Drip Irrigation for drought Gardening
|The disadvantage of hoses and sprinklers is that a tremendous amount of water is wasted, owing not only to evaporation, but the irregular disbursement of water to where it is not really needed.|
Drip irrigation systems apply water directly where it is needed by the plants.
Drip irrigation uses 30 - 50% less water than standard conventional watering methods, and uses it more effectively.
Smaller amounts of water applied gradually over an extended period of time will provide ideal growing conditions not only for your vegetable Garden but ornamental plants as well. Because the flow is continuous, water does not dissipate via evaporation before it can be utilized by the plants, it penetrates deeper into the soil where the roots can access it.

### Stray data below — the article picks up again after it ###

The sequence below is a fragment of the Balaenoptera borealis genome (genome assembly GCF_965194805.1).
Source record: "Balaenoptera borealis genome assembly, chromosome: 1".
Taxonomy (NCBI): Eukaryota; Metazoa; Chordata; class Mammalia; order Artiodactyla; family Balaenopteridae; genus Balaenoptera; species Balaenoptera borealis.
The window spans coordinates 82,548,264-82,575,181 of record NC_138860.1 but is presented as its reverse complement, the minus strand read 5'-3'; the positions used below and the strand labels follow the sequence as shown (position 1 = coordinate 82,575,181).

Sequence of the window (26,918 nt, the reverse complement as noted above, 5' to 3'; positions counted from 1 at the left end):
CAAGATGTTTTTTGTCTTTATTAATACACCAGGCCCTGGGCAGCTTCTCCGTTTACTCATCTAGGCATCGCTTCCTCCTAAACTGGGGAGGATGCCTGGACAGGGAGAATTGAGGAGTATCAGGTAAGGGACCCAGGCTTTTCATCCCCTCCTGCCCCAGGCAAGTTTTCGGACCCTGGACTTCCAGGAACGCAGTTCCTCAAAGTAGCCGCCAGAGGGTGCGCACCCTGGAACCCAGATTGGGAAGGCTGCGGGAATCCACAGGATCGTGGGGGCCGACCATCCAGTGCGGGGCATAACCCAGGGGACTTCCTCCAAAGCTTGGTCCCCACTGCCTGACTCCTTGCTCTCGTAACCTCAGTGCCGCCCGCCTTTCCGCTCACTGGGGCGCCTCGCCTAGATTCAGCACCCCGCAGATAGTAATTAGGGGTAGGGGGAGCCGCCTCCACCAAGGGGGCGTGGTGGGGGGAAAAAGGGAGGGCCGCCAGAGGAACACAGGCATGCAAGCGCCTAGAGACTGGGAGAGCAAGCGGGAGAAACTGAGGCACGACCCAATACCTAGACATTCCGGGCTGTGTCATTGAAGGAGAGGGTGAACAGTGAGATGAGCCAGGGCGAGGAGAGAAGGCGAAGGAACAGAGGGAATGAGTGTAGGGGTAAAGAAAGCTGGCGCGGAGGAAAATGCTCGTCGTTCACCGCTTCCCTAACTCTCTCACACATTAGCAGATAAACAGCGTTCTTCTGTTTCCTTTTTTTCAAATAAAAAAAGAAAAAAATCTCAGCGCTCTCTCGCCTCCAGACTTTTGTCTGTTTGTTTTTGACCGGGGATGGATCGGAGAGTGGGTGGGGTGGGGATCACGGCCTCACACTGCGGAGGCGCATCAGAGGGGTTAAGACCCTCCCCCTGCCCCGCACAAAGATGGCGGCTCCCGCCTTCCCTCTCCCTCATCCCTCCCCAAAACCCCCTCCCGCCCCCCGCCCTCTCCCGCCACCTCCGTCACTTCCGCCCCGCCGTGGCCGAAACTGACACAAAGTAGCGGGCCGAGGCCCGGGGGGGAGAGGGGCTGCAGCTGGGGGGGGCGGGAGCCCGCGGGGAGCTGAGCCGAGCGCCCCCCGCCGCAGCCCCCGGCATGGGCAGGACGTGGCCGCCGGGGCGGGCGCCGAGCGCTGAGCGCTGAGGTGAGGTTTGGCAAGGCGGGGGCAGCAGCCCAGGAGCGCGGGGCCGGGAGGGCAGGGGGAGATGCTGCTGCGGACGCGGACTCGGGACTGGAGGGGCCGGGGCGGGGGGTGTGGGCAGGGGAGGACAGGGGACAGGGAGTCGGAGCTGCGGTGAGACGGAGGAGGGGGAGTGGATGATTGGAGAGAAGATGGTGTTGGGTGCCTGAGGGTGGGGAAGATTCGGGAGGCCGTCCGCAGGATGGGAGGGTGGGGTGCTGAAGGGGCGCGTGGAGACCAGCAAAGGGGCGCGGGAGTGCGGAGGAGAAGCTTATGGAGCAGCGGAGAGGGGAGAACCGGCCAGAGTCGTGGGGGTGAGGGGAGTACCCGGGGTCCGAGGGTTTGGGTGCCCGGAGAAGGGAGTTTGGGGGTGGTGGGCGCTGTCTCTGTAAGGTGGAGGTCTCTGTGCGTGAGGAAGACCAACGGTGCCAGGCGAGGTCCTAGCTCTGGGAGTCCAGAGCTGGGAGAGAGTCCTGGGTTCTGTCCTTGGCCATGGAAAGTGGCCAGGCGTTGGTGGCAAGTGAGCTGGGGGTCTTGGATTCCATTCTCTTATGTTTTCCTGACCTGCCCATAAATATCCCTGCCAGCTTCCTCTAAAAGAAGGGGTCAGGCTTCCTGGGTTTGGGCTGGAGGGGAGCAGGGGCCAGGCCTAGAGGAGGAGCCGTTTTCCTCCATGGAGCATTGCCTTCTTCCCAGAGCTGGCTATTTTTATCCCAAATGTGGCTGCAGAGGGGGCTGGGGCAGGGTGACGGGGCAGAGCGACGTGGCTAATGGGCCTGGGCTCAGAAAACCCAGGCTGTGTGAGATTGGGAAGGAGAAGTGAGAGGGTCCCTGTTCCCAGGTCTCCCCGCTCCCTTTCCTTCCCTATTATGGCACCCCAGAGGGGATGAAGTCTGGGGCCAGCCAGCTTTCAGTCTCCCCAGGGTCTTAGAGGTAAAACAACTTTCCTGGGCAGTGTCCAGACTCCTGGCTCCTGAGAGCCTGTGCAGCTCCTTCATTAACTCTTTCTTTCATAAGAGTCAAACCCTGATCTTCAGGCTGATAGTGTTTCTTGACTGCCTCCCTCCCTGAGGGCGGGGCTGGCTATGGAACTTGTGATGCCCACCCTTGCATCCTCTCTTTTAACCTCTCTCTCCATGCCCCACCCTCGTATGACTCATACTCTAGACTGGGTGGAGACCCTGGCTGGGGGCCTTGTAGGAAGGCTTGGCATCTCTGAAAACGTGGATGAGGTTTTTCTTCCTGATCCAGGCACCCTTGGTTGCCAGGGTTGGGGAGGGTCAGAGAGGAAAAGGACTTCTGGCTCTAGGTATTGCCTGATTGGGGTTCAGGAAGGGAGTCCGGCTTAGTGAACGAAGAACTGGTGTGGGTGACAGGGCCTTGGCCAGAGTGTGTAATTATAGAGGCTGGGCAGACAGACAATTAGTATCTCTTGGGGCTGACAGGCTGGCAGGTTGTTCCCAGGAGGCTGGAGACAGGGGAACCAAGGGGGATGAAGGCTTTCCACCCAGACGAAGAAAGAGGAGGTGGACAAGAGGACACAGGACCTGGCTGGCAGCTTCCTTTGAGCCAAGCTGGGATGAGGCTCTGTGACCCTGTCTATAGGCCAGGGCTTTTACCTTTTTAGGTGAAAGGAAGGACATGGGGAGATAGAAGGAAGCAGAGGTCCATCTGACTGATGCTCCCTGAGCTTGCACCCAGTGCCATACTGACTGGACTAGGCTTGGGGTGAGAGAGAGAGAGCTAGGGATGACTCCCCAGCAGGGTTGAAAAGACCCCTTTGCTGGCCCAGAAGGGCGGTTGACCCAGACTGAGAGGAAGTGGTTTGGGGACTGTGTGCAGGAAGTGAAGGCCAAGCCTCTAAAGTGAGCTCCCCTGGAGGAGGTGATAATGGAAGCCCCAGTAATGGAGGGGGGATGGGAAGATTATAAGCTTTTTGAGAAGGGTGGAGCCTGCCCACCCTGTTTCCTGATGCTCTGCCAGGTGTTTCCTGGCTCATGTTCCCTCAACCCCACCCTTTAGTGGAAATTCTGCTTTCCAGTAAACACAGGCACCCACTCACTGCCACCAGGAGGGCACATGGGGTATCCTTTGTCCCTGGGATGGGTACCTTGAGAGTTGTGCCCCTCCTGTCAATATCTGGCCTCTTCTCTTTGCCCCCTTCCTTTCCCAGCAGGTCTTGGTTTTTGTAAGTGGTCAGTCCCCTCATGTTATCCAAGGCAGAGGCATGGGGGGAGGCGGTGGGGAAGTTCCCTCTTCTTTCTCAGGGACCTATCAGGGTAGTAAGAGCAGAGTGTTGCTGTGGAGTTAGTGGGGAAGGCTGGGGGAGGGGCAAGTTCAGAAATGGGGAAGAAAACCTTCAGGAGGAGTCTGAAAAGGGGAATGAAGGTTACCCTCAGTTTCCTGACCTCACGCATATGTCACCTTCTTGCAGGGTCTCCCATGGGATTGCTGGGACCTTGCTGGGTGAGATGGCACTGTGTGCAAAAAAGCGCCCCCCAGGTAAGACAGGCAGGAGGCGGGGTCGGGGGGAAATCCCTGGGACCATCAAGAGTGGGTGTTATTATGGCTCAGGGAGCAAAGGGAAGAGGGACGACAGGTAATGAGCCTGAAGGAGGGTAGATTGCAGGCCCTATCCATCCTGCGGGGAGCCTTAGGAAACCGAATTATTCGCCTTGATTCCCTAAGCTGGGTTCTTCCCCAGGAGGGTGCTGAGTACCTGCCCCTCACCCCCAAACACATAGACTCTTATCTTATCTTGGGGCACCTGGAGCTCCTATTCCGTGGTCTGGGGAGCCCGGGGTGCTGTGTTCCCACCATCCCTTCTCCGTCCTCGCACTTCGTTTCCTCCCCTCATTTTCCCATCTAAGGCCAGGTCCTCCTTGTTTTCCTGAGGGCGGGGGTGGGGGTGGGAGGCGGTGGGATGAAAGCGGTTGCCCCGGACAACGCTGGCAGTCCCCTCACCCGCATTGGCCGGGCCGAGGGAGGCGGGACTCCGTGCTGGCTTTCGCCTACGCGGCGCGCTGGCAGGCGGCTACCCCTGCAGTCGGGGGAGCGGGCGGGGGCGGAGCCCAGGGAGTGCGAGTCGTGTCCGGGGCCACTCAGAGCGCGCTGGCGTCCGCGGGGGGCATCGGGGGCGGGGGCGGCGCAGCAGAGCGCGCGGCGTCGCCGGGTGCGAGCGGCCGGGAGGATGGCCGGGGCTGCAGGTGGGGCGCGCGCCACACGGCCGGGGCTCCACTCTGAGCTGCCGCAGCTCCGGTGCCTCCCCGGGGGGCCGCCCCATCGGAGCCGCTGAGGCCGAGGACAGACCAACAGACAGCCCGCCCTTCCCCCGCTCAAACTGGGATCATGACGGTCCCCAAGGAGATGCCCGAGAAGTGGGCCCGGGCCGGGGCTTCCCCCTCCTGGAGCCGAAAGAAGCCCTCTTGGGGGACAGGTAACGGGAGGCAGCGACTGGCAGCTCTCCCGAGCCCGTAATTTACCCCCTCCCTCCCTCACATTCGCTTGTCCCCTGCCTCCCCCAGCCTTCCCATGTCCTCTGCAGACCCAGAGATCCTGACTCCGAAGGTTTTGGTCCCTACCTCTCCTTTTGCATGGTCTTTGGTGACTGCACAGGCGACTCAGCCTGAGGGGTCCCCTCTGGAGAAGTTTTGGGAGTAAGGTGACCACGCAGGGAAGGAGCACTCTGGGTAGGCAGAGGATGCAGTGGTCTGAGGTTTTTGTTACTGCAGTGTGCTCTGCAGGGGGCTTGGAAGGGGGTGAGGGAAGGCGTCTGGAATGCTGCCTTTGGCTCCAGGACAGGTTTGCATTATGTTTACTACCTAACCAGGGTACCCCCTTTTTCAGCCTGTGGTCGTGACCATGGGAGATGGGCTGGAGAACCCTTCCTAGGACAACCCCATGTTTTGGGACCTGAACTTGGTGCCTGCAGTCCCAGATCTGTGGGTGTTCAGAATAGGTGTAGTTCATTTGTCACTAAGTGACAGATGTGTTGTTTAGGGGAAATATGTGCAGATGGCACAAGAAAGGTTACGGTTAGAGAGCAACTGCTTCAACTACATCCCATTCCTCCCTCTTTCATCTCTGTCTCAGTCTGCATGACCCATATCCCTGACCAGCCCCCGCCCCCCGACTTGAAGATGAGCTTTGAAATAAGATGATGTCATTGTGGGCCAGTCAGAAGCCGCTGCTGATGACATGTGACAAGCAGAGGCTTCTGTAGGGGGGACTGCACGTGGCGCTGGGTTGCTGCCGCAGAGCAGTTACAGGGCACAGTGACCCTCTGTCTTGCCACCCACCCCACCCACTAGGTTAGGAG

To install a drip system make a schematic of your garden showing the location of plantings and the lengths of hosing or tubing necessary to reach them.
Covering the hose with mulch is advantageous but purely optional, it is more efficient and takes more meticulous measurement and placement to be certain the water is going to the right places. For sloped and hilly sites regulators may be necessary.
Sprinkler hoses differ from soaker hoses, they spray water at a exorbitant rate as opposed to dripping it gradually into the soil. They indiscriminately spray water into the air along the length of the hose and not directly where it is needed.
They are good for watering narrow lawns as they can wet a wide swath of ground - but not very efficient for drought use. Sprinkler hoses are flat hoses with perforations along them that release the water, for an efficient drip irrigation effect flip them upside down and use them as you would a soaker hose.
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